Goodbye, NBA.

Hello, Louisiana.

"When I played, I never truly realized how many people were tugging at me," Malone said. "I've learned that since I retired."

Competitive father

After lunch, a quick trip to K.J.'s Big Truck Wash and Accessories means Malone misses the first pitch of the softball game. But well before Kadee's first at-bat - she's the No. 7 hitter in the lineup - he is settled into a lawn chair that Kay Malone has positioned for her husband at the end of the wooden bleachers.

This is a big game, according to one Cedar Creek parent. A rivalry game against nearby Oak Grove. It is Cedar Creek's first true test of the young season.

The game is played at Cedar Creek's immaculately groomed softball field, which is carved out of a southern pine forest and has an Augusta National feel to it.

In the second inning, Kadee Malone lines to short with two out and a runner at third. Karl Malone winces, but applauds the effort.

Two innings later, a close play at third results in a discussion between the two umpires. While they are talking, Malone stands up and nervously walks in a tight circle.

A tobacco-chewing Oak Grove parent notices.

"If Karl Malone steps foot on that field," he says to a friend, "I'll whup him."

In the bottom of the seventh, Oak Grove owns a 2-1 lead. With two out, Kadee Malone drills a line drive to right center that skips all the way to the green fence.

It is an easy triple, but the Cedar Creek coach decides to gamble. He waves Kadee home.


After a perfect relay throw, Kadee Malone is caught in a rundown and tagged out, ending the game.

Waiting for his daughter in the gathering dusk, a glum-looking Malone whispers, "That one right there, that hurt."

An hour later, the pain subsides.

Sitting in his living room in a white T-shirt, blue gym shorts and looking like he could still give Jazz coach Jerry Sloan 30 minutes a night, Malone visits with his wife and is pleased to discover that Kadee has won a speechwriting award.

Holding up a certificate of achievement that his daughter has been presented, Malone said, "This is important. The ballgame, that's superficial. This right here is what daddy likes to see."

Making a difference

Two months after moving his family back to Louisiana, Hurricane Katrina struck the Gulf Coast.

Malone knew what he had to do.

He ordered heavy equipment and fully-loaded logging trucks from Malone Lumber to the stricken area near Pascagoula, Miss.

At first, FEMA officials on the scene suggested Malone drop off the supplies and leave. When Malone balked, they asked him to help clear debris from a local golf course.

Malone's reaction?

"Unbelievable," he said. "Crazy."

Eventually, Malone and a sizable entourage of employees, friends and new neighbors helped clear debris from 114 lots, paving the way for temporary housing to be built. They also handed out supplies.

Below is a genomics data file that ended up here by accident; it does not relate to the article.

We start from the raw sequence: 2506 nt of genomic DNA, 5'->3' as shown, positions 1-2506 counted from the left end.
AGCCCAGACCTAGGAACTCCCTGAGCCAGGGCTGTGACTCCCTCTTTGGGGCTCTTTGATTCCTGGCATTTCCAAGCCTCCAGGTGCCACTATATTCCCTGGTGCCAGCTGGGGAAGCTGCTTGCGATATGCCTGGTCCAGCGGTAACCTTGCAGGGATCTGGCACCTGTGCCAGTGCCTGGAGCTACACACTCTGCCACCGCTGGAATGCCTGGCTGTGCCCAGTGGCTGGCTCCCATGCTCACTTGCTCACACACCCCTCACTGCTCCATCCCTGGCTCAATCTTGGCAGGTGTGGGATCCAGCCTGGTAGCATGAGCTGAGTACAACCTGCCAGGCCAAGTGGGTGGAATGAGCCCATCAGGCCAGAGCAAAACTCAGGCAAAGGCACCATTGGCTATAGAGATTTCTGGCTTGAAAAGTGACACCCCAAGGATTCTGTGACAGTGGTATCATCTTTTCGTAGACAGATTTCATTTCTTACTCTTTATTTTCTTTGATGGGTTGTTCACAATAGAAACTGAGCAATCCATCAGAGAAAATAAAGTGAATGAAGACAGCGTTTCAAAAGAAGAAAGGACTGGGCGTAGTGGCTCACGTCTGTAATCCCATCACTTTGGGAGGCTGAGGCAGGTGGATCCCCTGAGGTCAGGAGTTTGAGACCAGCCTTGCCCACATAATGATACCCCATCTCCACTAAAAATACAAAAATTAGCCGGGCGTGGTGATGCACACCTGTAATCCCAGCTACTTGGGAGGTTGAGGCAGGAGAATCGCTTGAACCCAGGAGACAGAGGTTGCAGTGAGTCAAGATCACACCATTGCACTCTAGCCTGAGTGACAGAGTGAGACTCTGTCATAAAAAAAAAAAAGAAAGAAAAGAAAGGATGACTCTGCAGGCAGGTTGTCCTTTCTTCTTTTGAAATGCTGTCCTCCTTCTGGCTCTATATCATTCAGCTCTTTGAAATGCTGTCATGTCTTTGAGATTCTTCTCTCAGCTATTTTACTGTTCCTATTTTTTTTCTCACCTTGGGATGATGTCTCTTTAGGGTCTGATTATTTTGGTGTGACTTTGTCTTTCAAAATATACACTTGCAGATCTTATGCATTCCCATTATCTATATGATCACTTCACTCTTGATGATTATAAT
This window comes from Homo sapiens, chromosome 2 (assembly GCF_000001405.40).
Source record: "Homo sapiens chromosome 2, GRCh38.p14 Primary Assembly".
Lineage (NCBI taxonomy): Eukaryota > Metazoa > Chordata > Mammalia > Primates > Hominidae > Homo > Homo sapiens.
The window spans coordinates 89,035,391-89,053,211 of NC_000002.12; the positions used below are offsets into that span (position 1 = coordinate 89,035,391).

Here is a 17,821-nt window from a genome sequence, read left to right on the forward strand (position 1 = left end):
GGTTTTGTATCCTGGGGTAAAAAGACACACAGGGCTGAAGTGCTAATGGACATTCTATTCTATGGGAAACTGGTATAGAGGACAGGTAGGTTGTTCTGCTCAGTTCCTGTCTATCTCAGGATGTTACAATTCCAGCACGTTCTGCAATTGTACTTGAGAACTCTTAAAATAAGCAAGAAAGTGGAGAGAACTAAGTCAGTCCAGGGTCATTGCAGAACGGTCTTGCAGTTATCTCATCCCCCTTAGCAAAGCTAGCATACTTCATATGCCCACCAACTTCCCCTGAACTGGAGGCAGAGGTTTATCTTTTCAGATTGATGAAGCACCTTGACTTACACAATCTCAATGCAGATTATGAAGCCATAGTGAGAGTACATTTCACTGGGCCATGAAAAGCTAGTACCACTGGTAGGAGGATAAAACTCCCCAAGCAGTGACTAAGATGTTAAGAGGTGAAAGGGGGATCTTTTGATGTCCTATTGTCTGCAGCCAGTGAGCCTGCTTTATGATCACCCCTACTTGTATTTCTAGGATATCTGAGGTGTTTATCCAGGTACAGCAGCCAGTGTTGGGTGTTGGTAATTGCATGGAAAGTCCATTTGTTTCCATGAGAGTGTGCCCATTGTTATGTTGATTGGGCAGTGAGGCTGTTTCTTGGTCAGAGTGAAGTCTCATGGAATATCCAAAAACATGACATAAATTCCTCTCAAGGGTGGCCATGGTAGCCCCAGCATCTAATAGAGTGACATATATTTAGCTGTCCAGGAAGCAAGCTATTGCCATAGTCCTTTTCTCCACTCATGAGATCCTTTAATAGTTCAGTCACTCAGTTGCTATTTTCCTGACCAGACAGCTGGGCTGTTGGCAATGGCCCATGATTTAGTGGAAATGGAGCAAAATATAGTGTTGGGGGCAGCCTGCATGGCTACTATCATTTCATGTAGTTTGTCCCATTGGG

"I never knew what a bag of peanuts and a bottle of water - good, cold water - could mean to someone," Malone said.

Katrina devastated the region just 12 months after Malone's mother - Shirley Turner - had died. That's the reason he attacked the situation with the purpose and determination that characterized his NBA career.

"Right before she died," Malone said, "she told me that - someday - I should do something good for people I don't even know."

When Katrina hit, Malone remembered his mother's words.

"It was just one of those things I had to do," he said. "I promised my mom and a year later - bam. A year later - boom. It happened. Now, what are you going to do?

"It was one of those real-life gut-checks. Talk about the game of life. . . . The only thing I thought about was my mom. Because of what she said to me, it was important. It was the right thing to do."

Malone's eyes glisten.

"I feel like I was put here for more than basketball," he said. "None of us know why we're here, exactly. We can only guess. But I feel I'm here to make a difference and basketball was my avenue."

Jersey retired

On Thursday, Karl Malone will become the seventh individual in Jazz history to have his jersey retired. A statue of Malone also will be unveiled on the southeast corner of the Delta Center plaza, right next to the one of his longtime teammate, John Stockton. "It's a big honor," Malone said. "It's huge. It's a personal accolade. You don't ask for them to do it. . . . But it's an honor. I'm proud. It seems like the final piece to the puzzle." More than anything, the jersey retirement and statue unveiling is a tribute to Malone's unparalleled drive to succeed. "I wasn't born to play basketball," Malone said. "[But] I never shied away from work. And I was lucky. I was fortunate with injuries and I tried my butt off. . . . That's what it says."

This Week's Events

Wednesday, 8 p.m., KJZZ

"Back Home with Karl Malone" A one-hour TV special Thursday

4:30 p.m.: Malone's statue will be presented by Jazz owner Larry H. Miller and statue creator/designer Brian Challis at the southeast corner of the Delta Center. The Jazz also will acknowledge a local street name change in honor of Malone.

6:30 p.m.: Malone will be the guest on the Jazz pregame show on KJZZ.

During the game: the Jazz will feature video clips from current and former NBA players in addition to showing highlights of Malone's 18 seasons with Utah.

Halftime: The ceremony will air live as Malone's jersey becomes the seventh to hang in the Delta Center rafters.

Postgame: KJZZ will air a 30-minute highlight show of Malone's career, "Karl Malone, Final Delivery"

Tickets: A limited number remain available when purchased in conjunction with a mini-plan. Call 801-355-3865.